TL;DR: An automatic differentiation module of PyTorch is described — a library designed to enable rapid research on machine learning models that focuses on differentiation of purely imperative programs, with a focus on extensibility and low overhead.

Abstract: In this article, we describe an automatic differentiation module of PyTorch — a library designed to enable rapid research on machine learning models. It builds upon a few projects, most notably Lua Torch, Chainer, and HIPS Autograd [4], and provides a high performance environment with easy access to automatic differentiation of models executed on different devices (CPU and GPU). To make prototyping easier, PyTorch does not follow the symbolic approach used in many other deep learning frameworks, but focuses on differentiation of purely imperative programs, with a focus on extensibility and low overhead. Note that this preprint is a draft of certain sections from an upcoming paper covering all PyTorch features.

10,996 citations

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TL;DR: In this paper, a sedimentological core and petrographic characterisation of samples from eleven boreholes from the Lower Carboniferous of Bowland Basin (Northwest England) is presented.

Abstract: Deposits of clastic carbonate-dominated (calciclastic) sedimentary slope systems in the rock record have been identified mostly as linearly-consistent carbonate apron deposits, even though most ancient clastic carbonate slope deposits fit the submarine fan systems better. Calciclastic submarine fans are consequently rarely described and are poorly understood. Subsequently, very little is known especially in mud-dominated calciclastic submarine fan systems. Presented in this study are a sedimentological core and petrographic characterisation of samples from eleven boreholes from the Lower Carboniferous of Bowland Basin (Northwest England) that reveals a >250 m thick calciturbidite complex deposited in a calciclastic submarine fan setting. Seven facies are recognised from core and thin section characterisation and are grouped into three carbonate turbidite sequences. They include: 1) Calciturbidites, comprising mostly of highto low-density, wavy-laminated bioclast-rich facies; 2) low-density densite mudstones which are characterised by planar laminated and unlaminated muddominated facies; and 3) Calcidebrites which are muddy or hyper-concentrated debrisflow deposits occurring as poorly-sorted, chaotic, mud-supported floatstones. These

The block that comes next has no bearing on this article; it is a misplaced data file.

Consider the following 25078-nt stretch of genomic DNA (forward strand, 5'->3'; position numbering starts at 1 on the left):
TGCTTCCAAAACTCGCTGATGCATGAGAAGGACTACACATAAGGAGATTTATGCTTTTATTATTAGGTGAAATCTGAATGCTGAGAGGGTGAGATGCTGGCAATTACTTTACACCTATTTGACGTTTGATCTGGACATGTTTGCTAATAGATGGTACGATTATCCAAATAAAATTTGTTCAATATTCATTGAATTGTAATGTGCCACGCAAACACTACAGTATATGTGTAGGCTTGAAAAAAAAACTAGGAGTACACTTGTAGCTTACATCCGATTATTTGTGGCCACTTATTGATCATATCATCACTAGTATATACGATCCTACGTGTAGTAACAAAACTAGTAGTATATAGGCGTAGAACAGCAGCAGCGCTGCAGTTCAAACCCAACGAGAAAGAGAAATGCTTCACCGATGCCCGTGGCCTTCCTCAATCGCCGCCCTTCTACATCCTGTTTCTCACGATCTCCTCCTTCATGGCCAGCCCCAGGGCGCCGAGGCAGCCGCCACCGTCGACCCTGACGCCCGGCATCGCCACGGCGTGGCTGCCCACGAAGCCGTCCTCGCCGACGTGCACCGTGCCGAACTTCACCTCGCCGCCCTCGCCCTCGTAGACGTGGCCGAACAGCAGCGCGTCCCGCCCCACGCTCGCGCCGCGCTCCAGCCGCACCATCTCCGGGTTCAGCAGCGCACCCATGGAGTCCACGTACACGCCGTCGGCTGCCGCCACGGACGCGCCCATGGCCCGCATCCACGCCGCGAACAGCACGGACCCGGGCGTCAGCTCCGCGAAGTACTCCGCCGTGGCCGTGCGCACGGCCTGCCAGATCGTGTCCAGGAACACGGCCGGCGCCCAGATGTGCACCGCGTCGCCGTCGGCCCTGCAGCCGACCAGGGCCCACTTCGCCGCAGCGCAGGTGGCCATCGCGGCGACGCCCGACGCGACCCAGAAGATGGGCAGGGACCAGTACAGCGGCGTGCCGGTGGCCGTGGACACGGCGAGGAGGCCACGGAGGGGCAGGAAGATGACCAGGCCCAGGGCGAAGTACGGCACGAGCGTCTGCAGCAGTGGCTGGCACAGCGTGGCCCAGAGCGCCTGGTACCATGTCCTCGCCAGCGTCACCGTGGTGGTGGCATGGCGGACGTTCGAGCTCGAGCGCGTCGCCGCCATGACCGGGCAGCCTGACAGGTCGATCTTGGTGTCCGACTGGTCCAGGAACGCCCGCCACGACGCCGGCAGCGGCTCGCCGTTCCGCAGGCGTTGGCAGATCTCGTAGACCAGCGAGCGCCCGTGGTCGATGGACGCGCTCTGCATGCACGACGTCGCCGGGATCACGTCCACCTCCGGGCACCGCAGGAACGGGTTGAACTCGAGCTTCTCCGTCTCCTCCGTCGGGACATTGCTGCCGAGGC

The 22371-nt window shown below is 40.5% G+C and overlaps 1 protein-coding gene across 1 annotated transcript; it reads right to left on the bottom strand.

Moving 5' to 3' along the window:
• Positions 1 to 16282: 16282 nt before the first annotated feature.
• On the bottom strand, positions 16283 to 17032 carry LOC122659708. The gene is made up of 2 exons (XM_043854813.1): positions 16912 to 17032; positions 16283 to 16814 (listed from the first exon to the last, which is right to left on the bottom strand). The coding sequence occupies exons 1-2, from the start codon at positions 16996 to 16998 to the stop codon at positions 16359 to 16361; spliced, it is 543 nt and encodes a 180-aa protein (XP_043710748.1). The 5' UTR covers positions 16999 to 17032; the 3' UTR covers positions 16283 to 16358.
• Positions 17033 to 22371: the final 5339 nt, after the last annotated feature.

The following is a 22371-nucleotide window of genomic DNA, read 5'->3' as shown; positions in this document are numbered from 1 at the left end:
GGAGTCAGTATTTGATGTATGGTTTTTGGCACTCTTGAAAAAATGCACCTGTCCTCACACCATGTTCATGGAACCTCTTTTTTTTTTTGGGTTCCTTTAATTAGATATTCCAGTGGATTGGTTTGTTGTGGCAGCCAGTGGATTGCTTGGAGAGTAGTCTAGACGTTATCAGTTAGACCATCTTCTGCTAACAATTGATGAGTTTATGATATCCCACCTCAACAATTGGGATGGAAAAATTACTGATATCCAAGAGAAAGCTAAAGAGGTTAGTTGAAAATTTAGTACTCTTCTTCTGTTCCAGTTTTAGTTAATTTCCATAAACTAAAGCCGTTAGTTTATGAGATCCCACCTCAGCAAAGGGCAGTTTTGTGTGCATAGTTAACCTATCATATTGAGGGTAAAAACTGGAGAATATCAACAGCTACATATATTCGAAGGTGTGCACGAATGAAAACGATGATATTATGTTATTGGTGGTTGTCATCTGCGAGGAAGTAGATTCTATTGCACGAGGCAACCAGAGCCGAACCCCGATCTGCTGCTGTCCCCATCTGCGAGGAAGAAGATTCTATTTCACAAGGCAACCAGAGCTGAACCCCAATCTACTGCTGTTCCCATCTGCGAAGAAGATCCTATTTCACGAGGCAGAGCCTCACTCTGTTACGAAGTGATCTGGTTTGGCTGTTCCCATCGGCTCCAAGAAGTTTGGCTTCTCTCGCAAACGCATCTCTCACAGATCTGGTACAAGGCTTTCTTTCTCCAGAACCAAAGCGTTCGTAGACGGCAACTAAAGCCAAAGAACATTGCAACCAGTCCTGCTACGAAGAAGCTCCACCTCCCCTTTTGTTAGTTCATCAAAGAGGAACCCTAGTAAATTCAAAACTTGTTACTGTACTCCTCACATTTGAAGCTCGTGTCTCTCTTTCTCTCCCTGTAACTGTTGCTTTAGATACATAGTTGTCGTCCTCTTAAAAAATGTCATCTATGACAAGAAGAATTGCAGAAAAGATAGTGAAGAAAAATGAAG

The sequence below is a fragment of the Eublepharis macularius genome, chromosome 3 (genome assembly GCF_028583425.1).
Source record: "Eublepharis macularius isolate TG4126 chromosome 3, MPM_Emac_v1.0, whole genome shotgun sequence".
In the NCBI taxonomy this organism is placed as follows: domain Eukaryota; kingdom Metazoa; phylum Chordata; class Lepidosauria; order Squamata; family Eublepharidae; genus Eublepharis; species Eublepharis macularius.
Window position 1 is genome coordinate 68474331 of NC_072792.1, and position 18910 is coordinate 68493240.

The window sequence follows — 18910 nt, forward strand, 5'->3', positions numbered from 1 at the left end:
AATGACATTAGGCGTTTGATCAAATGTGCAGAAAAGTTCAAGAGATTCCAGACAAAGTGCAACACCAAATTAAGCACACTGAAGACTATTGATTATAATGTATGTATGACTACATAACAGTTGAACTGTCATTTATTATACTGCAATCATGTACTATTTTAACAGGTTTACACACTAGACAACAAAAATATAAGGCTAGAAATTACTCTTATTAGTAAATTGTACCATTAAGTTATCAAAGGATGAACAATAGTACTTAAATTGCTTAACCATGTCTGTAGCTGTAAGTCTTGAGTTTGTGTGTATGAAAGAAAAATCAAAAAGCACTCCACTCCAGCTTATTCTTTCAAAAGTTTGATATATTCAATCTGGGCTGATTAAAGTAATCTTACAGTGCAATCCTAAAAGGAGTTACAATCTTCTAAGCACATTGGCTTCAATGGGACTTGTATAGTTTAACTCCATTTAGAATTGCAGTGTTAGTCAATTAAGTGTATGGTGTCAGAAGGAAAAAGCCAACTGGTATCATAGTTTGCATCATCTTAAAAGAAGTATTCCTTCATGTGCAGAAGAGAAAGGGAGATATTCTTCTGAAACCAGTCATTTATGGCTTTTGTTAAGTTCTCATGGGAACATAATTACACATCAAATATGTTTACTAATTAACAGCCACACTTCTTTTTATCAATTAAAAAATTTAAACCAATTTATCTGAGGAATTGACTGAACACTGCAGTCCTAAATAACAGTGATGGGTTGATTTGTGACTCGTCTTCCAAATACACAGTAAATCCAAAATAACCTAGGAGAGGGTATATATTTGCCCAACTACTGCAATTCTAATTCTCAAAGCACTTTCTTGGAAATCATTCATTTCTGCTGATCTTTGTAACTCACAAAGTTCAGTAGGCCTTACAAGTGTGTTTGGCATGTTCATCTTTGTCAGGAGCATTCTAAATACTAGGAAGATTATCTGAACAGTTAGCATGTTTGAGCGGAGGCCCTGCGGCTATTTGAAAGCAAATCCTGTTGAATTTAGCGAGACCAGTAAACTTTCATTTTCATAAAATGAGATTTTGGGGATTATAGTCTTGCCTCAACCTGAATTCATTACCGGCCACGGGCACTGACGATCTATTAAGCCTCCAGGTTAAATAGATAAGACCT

9,394 citations

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ENSAE ParisTech

^{1}TL;DR: This work considers approximate Bayesian inference in a popular subset of structured additive regression models, latent Gaussian models, where the latent field is Gaussian, controlled by a few hyperparameters and with non‐Gaussian response variables and can directly compute very accurate approximations to the posterior marginals.